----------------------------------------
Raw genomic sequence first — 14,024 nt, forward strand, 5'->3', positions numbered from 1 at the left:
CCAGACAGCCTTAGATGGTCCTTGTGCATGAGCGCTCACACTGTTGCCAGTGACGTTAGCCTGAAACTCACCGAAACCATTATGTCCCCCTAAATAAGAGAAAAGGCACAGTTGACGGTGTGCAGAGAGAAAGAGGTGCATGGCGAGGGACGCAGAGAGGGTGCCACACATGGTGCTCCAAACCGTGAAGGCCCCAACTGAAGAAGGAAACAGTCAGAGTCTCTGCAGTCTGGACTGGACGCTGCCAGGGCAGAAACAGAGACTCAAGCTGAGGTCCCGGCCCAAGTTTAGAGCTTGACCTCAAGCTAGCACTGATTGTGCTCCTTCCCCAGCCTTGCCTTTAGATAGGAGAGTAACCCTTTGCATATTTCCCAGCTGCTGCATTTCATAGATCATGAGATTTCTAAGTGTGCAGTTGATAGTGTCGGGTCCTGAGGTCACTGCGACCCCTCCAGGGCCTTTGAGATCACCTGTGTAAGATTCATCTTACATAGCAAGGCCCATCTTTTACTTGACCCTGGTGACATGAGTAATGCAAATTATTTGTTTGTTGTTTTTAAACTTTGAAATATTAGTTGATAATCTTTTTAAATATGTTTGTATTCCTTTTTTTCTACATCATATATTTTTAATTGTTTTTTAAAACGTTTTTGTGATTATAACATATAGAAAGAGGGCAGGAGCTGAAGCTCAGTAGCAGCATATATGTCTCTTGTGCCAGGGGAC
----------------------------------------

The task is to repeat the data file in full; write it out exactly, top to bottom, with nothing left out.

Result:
Raw genomic sequence first — 14,024 nt, forward strand, 5'->3', positions numbered from 1 at the left:
CCAGACAGCCTTAGATGGTCCTTGTGCATGAGCGCTCACACTGTTGCCAGTGACGTTAGCCTGAAACTCACCGAAACCATTATGTCCCCCTAAATAAGAGAAAAGGCACAGTTGACGGTGTGCAGAGAGAAAGAGGTGCATGGCGAGGGACGCAGAGAGGGTGCCACACATGGTGCTCCAAACCGTGAAGGCCCCAACTGAAGAAGGAAACAGTCAGAGTCTCTGCAGTCTGGACTGGACGCTGCCAGGGCAGAAACAGAGACTCAAGCTGAGGTCCCGGCCCAAGTTTAGAGCTTGACCTCAAGCTAGCACTGATTGTGCTCCTTCCCCAGCCTTGCCTTTAGATAGGAGAGTAACCCTTTGCATATTTCCCAGCTGCTGCATTTCATAGATCATGAGATTTCTAAGTGTGCAGTTGATAGTGTCGGGTCCTGAGGTCACTGCGACCCCTCCAGGGCCTTTGAGATCACCTGTGTAAGATTCATCTTACATAGCAAGGCCCATCTTTTACTTGACCCTGGTGACATGAGTAATGCAAATTATTTGTTTGTTGTTTTTAAACTTTGAAATATTAGTTGATAATCTTTTTAAATATGTTTGTATTCCTTTTTTTCTACATCATATATTTTTAATTGTTTTTTAAAACGTTTTTGTGATTATAACATATAGAAAGAGGGCAGGAGCTGAAGCTCAGTAGCAGCATATATGTCTCTTGTGCCAGGGGAC